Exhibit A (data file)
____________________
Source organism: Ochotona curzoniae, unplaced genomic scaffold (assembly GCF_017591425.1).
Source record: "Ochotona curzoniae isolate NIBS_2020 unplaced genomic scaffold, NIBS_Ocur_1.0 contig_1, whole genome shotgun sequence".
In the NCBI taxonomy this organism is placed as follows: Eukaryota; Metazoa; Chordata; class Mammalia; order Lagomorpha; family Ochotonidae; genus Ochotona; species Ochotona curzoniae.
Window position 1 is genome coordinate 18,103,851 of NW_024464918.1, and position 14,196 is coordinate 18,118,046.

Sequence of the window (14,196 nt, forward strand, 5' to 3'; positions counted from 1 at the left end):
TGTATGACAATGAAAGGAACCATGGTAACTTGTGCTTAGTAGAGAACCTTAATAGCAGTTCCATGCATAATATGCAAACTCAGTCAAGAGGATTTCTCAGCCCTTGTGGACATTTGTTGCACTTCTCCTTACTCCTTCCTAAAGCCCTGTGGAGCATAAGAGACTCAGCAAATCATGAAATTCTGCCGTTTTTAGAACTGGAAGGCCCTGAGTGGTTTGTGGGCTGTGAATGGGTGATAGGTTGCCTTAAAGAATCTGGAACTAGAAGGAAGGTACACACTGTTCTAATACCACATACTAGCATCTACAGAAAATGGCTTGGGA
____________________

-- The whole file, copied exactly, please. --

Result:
Source organism: Ochotona curzoniae, unplaced genomic scaffold (assembly GCF_017591425.1).
Source record: "Ochotona curzoniae isolate NIBS_2020 unplaced genomic scaffold, NIBS_Ocur_1.0 contig_1, whole genome shotgun sequence".
In the NCBI taxonomy this organism is placed as follows: Eukaryota; Metazoa; Chordata; class Mammalia; order Lagomorpha; family Ochotonidae; genus Ochotona; species Ochotona curzoniae.
Window position 1 is genome coordinate 18,103,851 of NW_024464918.1, and position 14,196 is coordinate 18,118,046.

Sequence of the window (14,196 nt, forward strand, 5' to 3'; positions counted from 1 at the left end):
TGTATGACAATGAAAGGAACCATGGTAACTTGTGCTTAGTAGAGAACCTTAATAGCAGTTCCATGCATAATATGCAAACTCAGTCAAGAGGATTTCTCAGCCCTTGTGGACATTTGTTGCACTTCTCCTTACTCCTTCCTAAAGCCCTGTGGAGCATAAGAGACTCAGCAAATCATGAAATTCTGCCGTTTTTAGAACTGGAAGGCCCTGAGTGGTTTGTGGGCTGTGAATGGGTGATAGGTTGCCTTAAAGAATCTGGAACTAGAAGGAAGGTACACACTGTTCTAATACCACATACTAGCATCTACAGAAAATGGCTTGGGA